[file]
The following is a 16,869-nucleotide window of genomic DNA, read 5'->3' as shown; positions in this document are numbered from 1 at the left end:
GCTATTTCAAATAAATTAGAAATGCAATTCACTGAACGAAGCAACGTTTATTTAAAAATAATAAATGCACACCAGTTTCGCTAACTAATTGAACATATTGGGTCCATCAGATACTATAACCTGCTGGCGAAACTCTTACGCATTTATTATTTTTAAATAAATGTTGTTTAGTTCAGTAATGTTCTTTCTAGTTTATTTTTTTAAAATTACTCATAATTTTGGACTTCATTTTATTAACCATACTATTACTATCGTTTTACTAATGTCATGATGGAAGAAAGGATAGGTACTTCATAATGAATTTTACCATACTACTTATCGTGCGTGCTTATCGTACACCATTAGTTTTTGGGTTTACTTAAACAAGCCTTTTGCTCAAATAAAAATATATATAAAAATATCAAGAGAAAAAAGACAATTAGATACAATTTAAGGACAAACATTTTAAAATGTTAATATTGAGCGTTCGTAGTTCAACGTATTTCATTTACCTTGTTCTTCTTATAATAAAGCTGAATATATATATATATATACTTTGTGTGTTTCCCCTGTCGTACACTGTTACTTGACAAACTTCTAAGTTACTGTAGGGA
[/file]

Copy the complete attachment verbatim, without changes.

The following is a 16,869-nucleotide window of genomic DNA, read 5'->3' as shown; positions in this document are numbered from 1 at the left end:
GCTATTTCAAATAAATTAGAAATGCAATTCACTGAACGAAGCAACGTTTATTTAAAAATAATAAATGCACACCAGTTTCGCTAACTAATTGAACATATTGGGTCCATCAGATACTATAACCTGCTGGCGAAACTCTTACGCATTTATTATTTTTAAATAAATGTTGTTTAGTTCAGTAATGTTCTTTCTAGTTTATTTTTTTAAAATTACTCATAATTTTGGACTTCATTTTATTAACCATACTATTACTATCGTTTTACTAATGTCATGATGGAAGAAAGGATAGGTACTTCATAATGAATTTTACCATACTACTTATCGTGCGTGCTTATCGTACACCATTAGTTTTTGGGTTTACTTAAACAAGCCTTTTGCTCAAATAAAAATATATATAAAAATATCAAGAGAAAAAAGACAATTAGATACAATTTAAGGACAAACATTTTAAAATGTTAATATTGAGCGTTCGTAGTTCAACGTATTTCATTTACCTTGTTCTTCTTATAATAAAGCTGAATATATATATATATATACTTTGTGTGTTTCCCCTGTCGTACACTGTTACTTGACAAACTTCTAAGTTACTGTAGGGA